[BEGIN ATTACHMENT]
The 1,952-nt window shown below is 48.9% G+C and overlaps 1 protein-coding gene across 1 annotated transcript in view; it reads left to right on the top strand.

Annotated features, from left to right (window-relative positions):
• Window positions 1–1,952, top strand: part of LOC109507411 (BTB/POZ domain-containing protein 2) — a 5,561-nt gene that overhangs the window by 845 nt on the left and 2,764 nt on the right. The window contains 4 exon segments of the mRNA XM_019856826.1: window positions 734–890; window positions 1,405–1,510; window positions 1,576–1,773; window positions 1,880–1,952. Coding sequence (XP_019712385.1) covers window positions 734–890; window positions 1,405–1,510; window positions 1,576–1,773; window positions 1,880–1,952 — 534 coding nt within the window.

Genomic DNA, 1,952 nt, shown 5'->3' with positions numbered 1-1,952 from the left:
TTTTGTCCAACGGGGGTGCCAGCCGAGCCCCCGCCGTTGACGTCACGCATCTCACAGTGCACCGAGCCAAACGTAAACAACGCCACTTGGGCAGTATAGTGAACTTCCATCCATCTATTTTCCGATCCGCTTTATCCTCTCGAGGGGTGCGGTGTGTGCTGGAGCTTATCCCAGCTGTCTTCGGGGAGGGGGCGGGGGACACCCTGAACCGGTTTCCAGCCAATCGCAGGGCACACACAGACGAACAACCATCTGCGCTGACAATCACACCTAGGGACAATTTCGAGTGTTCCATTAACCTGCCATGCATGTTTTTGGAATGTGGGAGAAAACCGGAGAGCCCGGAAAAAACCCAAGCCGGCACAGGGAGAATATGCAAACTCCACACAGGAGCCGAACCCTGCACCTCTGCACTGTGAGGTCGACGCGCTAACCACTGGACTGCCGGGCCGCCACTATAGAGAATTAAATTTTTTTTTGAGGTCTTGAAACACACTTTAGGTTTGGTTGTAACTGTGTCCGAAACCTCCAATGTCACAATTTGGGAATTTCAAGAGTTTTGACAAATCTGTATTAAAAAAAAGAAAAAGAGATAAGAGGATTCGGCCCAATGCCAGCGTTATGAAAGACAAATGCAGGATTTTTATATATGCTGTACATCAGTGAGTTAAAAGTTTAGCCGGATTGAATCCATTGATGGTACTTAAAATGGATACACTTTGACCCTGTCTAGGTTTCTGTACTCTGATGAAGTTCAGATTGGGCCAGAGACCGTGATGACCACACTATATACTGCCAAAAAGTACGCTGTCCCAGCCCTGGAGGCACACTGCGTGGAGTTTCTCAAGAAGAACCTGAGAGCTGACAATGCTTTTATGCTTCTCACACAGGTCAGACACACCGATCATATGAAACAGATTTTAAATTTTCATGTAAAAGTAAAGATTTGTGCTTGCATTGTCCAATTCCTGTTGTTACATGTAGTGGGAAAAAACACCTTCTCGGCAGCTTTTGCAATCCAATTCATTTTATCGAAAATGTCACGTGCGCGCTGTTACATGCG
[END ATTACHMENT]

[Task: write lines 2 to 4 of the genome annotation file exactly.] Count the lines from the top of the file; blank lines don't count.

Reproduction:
Annotated features, from left to right (window-relative positions):
• Window positions 1–1,952, top strand: part of LOC109507411 (BTB/POZ domain-containing protein 2) — a 5,561-nt gene that overhangs the window by 845 nt on the left and 2,764 nt on the right. The window contains 4 exon segments of the mRNA XM_019856826.1: window positions 734–890; window positions 1,405–1,510; window positions 1,576–1,773; window positions 1,880–1,952. Coding sequence (XP_019712385.1) covers window positions 734–890; window positions 1,405–1,510; window positions 1,576–1,773; window positions 1,880–1,952 — 534 coding nt within the window.

Genomic DNA, 1,952 nt, shown 5'->3' with positions numbered 1-1,952 from the left: